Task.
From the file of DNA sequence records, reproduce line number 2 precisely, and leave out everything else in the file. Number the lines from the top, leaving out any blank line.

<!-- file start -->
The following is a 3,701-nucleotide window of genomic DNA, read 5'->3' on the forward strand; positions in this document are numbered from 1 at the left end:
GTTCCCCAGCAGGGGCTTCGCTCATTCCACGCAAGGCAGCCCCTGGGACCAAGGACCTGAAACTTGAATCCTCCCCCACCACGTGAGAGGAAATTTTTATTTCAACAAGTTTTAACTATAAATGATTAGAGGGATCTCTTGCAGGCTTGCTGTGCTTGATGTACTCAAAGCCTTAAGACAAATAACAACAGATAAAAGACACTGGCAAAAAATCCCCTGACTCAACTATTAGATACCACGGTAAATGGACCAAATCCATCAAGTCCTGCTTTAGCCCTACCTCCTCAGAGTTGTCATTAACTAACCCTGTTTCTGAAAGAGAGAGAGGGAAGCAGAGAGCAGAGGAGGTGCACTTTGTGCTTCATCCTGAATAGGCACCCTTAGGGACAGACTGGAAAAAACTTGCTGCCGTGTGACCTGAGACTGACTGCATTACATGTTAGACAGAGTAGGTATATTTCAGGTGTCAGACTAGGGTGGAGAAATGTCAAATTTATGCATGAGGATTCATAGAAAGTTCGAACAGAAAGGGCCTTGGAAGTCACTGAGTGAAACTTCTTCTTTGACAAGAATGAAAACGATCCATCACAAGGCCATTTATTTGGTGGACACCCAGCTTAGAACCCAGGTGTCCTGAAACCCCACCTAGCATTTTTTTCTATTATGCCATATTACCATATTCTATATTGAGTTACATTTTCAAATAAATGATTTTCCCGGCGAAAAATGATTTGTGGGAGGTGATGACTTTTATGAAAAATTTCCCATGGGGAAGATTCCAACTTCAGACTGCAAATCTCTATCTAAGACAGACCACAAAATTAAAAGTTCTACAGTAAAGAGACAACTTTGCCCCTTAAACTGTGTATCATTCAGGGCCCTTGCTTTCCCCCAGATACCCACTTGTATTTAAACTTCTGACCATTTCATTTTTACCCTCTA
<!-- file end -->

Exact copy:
GTTCCCCAGCAGGGGCTTCGCTCATTCCACGCAAGGCAGCCCCTGGGACCAAGGACCTGAAACTTGAATCCTCCCCCACCACGTGAGAGGAAATTTTTATTTCAACAAGTTTTAACTATAAATGATTAGAGGGATCTCTTGCAGGCTTGCTGTGCTTGATGTACTCAAAGCCTTAAGACAAATAACAACAGATAAAAGACACTGGCAAAAAATCCCCTGACTCAACTATTAGATACCACGGTAAATGGACCAAATCCATCAAGTCCTGCTTTAGCCCTACCTCCTCAGAGTTGTCATTAACTAACCCTGTTTCTGAAAGAGAGAGAGGGAAGCAGAGAGCAGAGGAGGTGCACTTTGTGCTTCATCCTGAATAGGCACCCTTAGGGACAGACTGGAAAAAACTTGCTGCCGTGTGACCTGAGACTGACTGCATTACATGTTAGACAGAGTAGGTATATTTCAGGTGTCAGACTAGGGTGGAGAAATGTCAAATTTATGCATGAGGATTCATAGAAAGTTCGAACAGAAAGGGCCTTGGAAGTCACTGAGTGAAACTTCTTCTTTGACAAGAATGAAAACGATCCATCACAAGGCCATTTATTTGGTGGACACCCAGCTTAGAACCCAGGTGTCCTGAAACCCCACCTAGCATTTTTTTCTATTATGCCATATTACCATATTCTATATTGAGTTACATTTTCAAATAAATGATTTTCCCGGCGAAAAATGATTTGTGGGAGGTGATGACTTTTATGAAAAATTTCCCATGGGGAAGATTCCAACTTCAGACTGCAAATCTCTATCTAAGACAGACCACAAAATTAAAAGTTCTACAGTAAAGAGACAACTTTGCCCCTTAAACTGTGTATCATTCAGGGCCCTTGCTTTCCCCCAGATACCCACTTGTATTTAAACTTCTGACCATTTCATTTTTACCCTCTA